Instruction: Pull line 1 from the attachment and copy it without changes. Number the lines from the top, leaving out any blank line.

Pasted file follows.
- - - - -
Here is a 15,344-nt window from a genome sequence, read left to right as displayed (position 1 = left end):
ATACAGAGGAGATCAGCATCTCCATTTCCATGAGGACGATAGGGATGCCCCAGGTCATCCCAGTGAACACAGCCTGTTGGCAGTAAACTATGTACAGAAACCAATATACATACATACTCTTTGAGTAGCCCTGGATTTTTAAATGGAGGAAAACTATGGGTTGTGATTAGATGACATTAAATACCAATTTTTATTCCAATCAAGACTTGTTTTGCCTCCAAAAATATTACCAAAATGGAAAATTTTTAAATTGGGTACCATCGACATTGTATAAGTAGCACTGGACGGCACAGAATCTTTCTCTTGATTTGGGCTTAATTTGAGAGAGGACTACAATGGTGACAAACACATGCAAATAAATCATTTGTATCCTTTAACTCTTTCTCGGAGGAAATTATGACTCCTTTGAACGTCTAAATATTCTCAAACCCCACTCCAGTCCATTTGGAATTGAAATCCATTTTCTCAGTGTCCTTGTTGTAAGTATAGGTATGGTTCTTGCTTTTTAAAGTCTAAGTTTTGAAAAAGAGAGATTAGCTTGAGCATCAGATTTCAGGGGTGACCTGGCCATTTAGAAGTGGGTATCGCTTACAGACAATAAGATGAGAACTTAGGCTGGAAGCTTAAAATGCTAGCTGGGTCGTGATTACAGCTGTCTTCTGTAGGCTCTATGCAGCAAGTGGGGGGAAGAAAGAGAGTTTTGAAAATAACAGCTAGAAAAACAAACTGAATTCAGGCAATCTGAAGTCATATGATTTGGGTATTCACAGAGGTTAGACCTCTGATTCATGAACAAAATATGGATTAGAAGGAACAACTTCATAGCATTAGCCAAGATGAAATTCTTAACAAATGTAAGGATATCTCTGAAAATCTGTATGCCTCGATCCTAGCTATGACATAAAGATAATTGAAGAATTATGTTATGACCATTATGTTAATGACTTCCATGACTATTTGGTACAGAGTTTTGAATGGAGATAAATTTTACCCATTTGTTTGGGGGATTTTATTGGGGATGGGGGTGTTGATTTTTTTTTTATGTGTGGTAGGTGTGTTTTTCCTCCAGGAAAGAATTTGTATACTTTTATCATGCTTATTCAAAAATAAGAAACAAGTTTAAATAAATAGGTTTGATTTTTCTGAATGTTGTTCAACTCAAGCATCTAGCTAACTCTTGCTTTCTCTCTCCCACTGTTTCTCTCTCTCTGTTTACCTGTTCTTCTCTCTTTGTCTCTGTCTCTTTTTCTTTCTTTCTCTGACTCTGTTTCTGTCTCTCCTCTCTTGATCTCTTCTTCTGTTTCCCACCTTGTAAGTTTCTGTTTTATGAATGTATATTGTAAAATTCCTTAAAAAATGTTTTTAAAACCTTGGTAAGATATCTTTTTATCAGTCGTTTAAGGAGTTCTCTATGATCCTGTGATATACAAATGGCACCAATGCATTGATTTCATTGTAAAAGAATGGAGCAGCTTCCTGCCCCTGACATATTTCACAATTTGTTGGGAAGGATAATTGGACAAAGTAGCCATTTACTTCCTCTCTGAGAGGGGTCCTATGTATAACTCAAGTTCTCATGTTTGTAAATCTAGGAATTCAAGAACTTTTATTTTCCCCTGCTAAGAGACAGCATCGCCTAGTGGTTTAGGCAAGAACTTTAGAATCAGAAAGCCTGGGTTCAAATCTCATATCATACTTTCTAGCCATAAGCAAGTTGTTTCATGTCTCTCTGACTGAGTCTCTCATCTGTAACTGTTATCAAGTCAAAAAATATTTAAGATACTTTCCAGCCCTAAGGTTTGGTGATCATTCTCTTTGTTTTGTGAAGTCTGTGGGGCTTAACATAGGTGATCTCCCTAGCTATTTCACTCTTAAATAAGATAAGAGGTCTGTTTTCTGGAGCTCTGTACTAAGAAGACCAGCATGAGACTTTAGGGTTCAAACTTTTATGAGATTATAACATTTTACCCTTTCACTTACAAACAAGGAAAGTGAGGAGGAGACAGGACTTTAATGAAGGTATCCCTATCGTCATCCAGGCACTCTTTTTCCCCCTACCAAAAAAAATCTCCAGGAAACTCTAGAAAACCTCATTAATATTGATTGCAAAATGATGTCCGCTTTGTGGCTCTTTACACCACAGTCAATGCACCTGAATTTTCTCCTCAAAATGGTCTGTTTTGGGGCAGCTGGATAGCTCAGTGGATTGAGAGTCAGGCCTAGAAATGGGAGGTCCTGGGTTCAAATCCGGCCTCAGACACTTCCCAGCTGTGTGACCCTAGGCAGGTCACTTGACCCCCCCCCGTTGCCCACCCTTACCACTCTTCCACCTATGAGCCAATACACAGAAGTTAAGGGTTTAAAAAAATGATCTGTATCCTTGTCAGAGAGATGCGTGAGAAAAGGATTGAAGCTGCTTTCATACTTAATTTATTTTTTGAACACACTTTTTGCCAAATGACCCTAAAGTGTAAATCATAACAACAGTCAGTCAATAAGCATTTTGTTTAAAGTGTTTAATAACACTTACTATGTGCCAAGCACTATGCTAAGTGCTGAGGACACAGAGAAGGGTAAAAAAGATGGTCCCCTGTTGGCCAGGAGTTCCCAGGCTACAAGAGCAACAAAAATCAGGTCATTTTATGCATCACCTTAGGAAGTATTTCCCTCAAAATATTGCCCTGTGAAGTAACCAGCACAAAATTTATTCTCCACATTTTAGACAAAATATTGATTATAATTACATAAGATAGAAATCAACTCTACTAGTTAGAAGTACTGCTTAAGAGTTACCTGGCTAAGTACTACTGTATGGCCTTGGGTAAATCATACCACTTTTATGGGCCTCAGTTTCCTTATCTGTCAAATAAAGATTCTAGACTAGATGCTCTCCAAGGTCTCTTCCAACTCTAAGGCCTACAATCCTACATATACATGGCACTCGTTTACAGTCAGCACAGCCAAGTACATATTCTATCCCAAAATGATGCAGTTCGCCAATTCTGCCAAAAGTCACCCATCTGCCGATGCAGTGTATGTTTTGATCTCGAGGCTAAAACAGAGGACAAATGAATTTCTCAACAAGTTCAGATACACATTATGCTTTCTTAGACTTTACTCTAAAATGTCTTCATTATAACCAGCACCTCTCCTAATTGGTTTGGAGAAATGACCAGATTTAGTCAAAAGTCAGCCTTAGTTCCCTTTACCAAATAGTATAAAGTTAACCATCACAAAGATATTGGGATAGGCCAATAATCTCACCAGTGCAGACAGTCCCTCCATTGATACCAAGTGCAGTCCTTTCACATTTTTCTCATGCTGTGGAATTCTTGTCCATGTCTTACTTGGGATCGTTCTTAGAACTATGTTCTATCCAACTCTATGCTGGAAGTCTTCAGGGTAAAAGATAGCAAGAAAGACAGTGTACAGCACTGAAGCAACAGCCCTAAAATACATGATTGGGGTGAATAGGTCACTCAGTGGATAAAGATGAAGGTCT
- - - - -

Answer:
Here is a 15,344-nt window from a genome sequence, read left to right as displayed (position 1 = left end):